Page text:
This course discusses some basic building science fundamentals, while looking at specific code requirements in the IRC, IBC and the international energy conservation code. It addresses why some of the trade-offs and differences exist between those two sets of code requirements. Lastly, we'll work through an example and the decision making process to determine the continuous insulation and vapor retarder requirements for a project in a specific climate zone.
While wood-frame floor systems have maintained fairly consistent design standard for years, there remains a persistent issue with squeaks, pops and uneven flooring that may be the result of a combination of sub-par subflooring products or installation. This course discusses subfloor assembly components and the high-performance standards and product innovations from frame to finish that are helping change the quality feel and sound of flooring systems.
This CEU will give learners an overview of alternative exterior trim products, while exploring the differences between the various types of alternative trim products available in today’s market. This course also compares different product attributes of exterior trim products. It will include information on the manufacturing processes, aesthetics, installation, maintenance and warranties.
How do we connect what has happened in LEED with green codes such as CALGreen, International Green Construction Code (IgCC) or ASHRAE Standard 189.1? In 2014, a harmonization of the sustainable building movement was announced - IgCC, ASHRAE 189.1, and LEED Rating System have aGreen to present a unified framework for voluntary and code level green building programs by 2018. So how do we marry codes with leadership standards? Can they coexist, and is there room for both in the private sector and in public policy?
This course will review the primary considerations for steel window & door systems, and will focus on materials and methods that influence performance and longevity. Some of the topics covered include types of steel, sustainability of steel, rust protection methods, profile construction methods, finishing methods, glazing methods, and energy efficiency methods.
Natural ventilation is cost-effective, uses low-energy and aesthetically pleasing. Read how the architects and engineers responsible for the upgrade of several Washington, DC buildings incorporated a natural ventilation system into their plans.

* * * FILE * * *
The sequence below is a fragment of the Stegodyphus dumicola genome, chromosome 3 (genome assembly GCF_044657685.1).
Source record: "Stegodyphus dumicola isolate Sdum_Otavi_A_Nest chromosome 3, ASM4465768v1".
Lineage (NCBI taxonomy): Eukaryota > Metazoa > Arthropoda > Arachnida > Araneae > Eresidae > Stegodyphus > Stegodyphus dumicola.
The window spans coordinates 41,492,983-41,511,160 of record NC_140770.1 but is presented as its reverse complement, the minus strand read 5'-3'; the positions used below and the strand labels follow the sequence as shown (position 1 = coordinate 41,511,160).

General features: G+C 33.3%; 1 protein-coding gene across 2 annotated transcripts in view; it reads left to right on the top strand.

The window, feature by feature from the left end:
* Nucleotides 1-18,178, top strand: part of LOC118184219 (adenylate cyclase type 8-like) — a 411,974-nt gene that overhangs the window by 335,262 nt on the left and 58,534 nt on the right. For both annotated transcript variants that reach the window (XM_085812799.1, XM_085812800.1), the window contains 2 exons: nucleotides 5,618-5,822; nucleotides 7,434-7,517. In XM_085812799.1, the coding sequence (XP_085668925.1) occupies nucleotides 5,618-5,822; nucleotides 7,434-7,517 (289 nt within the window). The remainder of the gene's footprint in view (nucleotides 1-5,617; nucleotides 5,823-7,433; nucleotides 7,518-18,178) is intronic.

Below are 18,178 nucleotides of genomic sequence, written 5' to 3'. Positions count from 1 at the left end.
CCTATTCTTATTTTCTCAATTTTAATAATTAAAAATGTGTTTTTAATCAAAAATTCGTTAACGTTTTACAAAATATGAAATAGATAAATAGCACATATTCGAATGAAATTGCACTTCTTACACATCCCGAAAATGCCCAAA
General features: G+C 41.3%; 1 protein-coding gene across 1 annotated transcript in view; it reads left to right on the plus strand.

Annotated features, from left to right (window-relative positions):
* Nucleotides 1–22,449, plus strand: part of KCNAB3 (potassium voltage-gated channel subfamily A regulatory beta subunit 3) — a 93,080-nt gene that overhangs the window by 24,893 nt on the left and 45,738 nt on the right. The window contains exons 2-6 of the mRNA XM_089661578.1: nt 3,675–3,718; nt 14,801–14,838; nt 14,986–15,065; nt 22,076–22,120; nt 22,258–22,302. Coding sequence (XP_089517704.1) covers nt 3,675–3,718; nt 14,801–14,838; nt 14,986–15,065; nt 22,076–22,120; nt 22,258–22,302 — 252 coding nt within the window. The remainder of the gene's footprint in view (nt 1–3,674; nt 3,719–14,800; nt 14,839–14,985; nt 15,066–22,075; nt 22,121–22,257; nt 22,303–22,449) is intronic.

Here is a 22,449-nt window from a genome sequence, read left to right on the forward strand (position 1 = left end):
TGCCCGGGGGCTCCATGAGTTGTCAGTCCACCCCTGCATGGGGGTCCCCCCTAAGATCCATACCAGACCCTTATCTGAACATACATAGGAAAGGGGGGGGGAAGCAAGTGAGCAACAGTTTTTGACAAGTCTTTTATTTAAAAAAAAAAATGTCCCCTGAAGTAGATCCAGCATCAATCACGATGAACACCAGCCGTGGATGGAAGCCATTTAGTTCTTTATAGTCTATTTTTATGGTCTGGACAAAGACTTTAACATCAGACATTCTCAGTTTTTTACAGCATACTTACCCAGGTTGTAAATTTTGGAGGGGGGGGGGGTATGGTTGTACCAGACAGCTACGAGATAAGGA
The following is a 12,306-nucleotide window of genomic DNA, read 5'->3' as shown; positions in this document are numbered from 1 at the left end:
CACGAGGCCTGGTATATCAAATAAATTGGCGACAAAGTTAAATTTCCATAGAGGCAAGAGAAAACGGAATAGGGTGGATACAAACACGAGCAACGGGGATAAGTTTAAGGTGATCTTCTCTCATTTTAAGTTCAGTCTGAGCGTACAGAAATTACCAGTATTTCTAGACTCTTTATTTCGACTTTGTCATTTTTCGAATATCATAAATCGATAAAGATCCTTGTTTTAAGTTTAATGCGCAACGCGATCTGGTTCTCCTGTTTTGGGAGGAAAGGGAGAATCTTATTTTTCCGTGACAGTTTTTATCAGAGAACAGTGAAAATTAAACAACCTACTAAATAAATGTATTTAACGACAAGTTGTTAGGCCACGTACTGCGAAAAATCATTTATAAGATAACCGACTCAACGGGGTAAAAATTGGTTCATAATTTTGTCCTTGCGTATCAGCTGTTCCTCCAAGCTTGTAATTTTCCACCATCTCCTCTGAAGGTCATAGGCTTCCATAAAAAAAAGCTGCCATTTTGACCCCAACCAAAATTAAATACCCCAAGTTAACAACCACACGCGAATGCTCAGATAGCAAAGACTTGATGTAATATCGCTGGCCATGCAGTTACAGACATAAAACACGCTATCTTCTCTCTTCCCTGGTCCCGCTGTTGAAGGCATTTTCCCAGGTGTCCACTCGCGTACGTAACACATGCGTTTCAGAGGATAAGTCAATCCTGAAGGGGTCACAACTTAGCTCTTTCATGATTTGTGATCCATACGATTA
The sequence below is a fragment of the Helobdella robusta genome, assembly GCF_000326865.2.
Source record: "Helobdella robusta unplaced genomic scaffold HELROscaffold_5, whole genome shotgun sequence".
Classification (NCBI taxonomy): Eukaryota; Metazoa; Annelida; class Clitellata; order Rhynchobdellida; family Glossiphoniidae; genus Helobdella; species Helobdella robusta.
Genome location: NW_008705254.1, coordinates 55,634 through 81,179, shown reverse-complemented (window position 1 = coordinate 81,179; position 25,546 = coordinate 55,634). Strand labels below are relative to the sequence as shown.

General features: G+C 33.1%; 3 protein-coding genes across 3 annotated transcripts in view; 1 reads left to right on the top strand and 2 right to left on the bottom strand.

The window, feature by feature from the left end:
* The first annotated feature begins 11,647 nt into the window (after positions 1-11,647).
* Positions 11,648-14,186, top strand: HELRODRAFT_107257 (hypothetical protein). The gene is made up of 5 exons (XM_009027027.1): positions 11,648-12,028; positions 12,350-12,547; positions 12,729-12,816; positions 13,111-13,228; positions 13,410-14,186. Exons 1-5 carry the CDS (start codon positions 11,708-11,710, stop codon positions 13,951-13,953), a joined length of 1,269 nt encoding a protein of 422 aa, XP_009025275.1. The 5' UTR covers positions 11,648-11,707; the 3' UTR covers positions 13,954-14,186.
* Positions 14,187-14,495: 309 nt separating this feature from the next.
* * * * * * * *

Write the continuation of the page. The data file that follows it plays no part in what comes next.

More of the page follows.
This course investigates the most recent code changes emphasizing building envelope performance. We will explore some next generation integrated solutions that simultaneously provide protection against moisture penetration, air leakage, and thermal bridging. Installation benefits and on-site quality control issues related to multi-solution integrated systems will also be evaluated in this course.
Material selection is one of the most important choices you will make to the overall outcome of your construction projects. Understanding how different material options impact your bottom line leads to better informed decision-making. This course highlights the advantages that durable, non-combustible, low-maintenance materials and finishes bring to your projects, why architectural and decorative concrete is the smart choice for buildings and floors, and why concrete is a sustainable option.
The use of building information modeling (BIM) is becoming more of an industry standard when specifying and designing projects. Traditional drafting methods and tools were two-dimensional designs either done by hand or using simple design software. While these methods historically were sufficient for most architects, today a greater demand for faster and more accurate blueprints has prompted a change in the design industry.
This course will discuss the overall advantages of choosing a custom-fabricated railing system built off-site compared to off-the-shelf products or locally fabricated railings. In addition to looking at the practical considerations of how different fabrication choices affect project time and budget, this course also identifies some ways to address health, safety, and building occupant welfare.